My view

Milford Aquifer threatened by development

Part two

By VITO DIBIASI
Posted 5/5/22

Milford’s community and legislative representatives have a stark choice.

Do they pursue door number one—protecting the Milford Aquifer/Springs for future generations? Will they meet …

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My view

Milford Aquifer threatened by development

Part two

Posted

Milford’s community and legislative representatives have a stark choice.

Do they pursue door number one—protecting the Milford Aquifer/Springs for future generations? Will they meet the challenge of climate change that will put enormous pressure on Sawkill Creek and the aquifer?

Or door number two—put a 500,000-square-foot warehouse smack in the middle, 2,800 feet from the Milford Springs and on top of an unconfined aquifer? The Town of Milford’s drinking water is under a shallow layer of sand and gravel, with no layers of protective bedrock.

Unconfined aquifers are notoriously sensitive to surface contaminants, because they are shallow and fast. I live at the edge of the Milford Aquifer and my well is only 30 feet deep. Pollutants can easily reach the Milford Springs 2,800 feet away.

The mass of impervious surface needed to support such a large warehouse structure and tractor-trailer port will change the Aquifer/Sawkill Stream water flow forever in detrimental, irreversible ways. That is scientific fact.

This puts the Friends of the Milford Aquifer at the forefront of leading the public in the right direction. We are limited in power. However, we have people power. Scientific direction. We have political persuasion with our votes and activism. We know that access to clean water is a human right, a Pennsylvania constitutional right, and is rooted in ethical and common sense.

We have economic reasons, because this could easily be a drastic boondoggle that could boomerang into an economic catastrophe within as little as three years. New Windsor, NY, put in a new water system to deal with contamination problems, only for it to fail within three years. The results? Contaminated, unusable wells. They had to bring in new expensive technology to filter out the PFAS (Per- and polyfluorinated alkyl substances), but still had to supplement their water supply with costly New York City water.

In the Newburgh, NY drinking water crisis, certain federal, state and local government agencies, along with private entities, neglected the Washington Lake reservoir watershed for many years, only for it to be taken offline due to PFAS contamination. The city then had to pay enormous prices to buy New York City water to replace their drinking water.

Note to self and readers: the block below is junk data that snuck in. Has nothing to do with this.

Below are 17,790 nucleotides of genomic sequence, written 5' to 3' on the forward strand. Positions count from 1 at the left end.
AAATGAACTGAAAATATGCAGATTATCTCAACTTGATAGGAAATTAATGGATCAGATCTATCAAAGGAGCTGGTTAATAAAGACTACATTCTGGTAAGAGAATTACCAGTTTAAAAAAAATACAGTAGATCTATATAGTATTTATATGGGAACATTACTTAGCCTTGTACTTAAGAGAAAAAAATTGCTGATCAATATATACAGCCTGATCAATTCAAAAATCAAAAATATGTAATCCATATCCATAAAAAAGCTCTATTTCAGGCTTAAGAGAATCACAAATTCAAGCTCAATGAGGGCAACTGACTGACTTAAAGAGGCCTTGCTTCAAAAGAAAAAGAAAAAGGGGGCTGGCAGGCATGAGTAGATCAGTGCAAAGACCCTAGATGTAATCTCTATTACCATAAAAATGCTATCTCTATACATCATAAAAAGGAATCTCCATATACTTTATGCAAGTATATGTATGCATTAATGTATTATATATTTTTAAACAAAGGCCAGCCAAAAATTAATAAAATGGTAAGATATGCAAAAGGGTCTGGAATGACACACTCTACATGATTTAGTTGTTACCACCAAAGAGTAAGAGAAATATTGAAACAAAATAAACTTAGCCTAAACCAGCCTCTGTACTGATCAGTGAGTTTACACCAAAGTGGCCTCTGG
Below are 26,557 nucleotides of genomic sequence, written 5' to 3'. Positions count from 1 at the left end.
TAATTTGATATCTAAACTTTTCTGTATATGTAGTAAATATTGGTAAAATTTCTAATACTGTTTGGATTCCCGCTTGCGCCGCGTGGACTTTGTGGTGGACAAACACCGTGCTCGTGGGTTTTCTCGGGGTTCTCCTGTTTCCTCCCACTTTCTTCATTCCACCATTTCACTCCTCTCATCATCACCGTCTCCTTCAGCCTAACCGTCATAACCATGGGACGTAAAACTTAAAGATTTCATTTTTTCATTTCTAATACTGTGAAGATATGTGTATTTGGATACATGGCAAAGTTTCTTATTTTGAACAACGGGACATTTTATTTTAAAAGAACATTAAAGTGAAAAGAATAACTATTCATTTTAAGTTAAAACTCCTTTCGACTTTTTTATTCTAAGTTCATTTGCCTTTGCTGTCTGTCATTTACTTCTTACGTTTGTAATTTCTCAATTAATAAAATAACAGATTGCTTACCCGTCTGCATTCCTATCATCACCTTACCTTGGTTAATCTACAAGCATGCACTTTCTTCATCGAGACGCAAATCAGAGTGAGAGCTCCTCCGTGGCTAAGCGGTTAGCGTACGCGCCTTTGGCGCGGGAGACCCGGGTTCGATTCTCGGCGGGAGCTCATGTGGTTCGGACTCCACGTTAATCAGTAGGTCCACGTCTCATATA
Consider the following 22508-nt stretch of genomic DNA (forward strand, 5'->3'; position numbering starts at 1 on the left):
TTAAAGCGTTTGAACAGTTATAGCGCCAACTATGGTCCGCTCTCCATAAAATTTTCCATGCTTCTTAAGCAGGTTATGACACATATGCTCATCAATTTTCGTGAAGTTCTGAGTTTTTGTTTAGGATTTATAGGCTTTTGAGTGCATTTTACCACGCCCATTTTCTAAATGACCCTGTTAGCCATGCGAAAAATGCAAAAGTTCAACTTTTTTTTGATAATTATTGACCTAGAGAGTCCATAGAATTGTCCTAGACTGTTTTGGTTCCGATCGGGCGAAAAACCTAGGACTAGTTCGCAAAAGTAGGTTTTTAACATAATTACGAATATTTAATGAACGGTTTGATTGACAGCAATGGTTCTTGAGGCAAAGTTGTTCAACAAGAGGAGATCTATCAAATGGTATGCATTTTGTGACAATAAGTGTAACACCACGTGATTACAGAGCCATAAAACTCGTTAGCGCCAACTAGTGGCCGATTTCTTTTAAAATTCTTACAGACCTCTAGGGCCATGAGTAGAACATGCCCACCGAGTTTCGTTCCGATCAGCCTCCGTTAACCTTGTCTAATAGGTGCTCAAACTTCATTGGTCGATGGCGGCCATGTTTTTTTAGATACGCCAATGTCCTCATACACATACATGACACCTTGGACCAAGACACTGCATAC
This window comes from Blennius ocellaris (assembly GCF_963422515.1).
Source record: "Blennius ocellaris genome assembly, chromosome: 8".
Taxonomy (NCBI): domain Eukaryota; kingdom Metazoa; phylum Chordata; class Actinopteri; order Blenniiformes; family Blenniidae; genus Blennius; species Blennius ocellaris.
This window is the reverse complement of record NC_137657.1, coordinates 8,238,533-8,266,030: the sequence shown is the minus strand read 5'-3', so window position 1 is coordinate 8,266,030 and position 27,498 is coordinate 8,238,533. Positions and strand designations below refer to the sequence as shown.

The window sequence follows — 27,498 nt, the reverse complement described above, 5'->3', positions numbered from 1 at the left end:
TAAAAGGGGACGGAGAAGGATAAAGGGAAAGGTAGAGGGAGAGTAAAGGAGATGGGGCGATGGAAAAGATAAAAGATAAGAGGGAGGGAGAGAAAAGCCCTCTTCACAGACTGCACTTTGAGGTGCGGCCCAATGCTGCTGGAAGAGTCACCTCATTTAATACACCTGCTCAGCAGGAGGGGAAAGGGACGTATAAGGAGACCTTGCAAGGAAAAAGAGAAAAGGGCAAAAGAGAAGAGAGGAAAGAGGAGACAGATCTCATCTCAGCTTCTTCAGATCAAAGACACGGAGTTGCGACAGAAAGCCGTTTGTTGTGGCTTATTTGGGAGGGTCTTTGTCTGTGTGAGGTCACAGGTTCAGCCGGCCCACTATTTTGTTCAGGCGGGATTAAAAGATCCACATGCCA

Where did that money come from?  You guessed it—taxpayer funds. It is always the taxpayer who is stuck with the bill for government and industry’s neglect or foolish mistakes. This is reality, not fantasy.

Plus, warehouse jobs are tenuous at best because automation is just around the corner, according to recent articles in Forbes, “Automation Is The Future Of Warehousing” (July, 2020) and “What’s Driving The Need For Robots In The Warehouse?” (Jan. 2022)

So which door do our leaders want to pursue? Door one or two? Which door are the voters/taxpayers going to let them choose? Who gets to choose the future health and welfare of our community? The powerful and well-connected who are willing to overlook critical aquifer circumstances needed for a town’s drinking water in the pursuit of profit or gain?

Voters have to guide them to make the right decisions on our behalf.  

We definitely are at a crossroads in this community, as well as others in the Delaware River Watershed and in watersheds across the nation. No one group can do this alone. So where is the team we need to assemble to tap into PENNVest program money? Where are the commissioners? Where are the definitive statements from our local municipalities and authorities?

We already missed the deadline on the U.S. Fish and Wildlife Service-administered Delaware River Watershed Conservation Fund. Now we have to wait until next April 2023. Why?  Because of missed opportunities and inaction from local political personnel.

Are we similarly going to miss out on federal funding because of local political inaction? That would be a political travesty and a community failure of grand proportions.

We have primaries coming up. Please back the candidate who will pick the correct door to open. Will you help the Friends of the Milford Aquifer and aid our leaders and representatives to open the correct door? That is door number one: protecting the aquifer.

Vito DiBiasi lives in Milford, PA. He is a member of the Friends of the Milford Aquifer.

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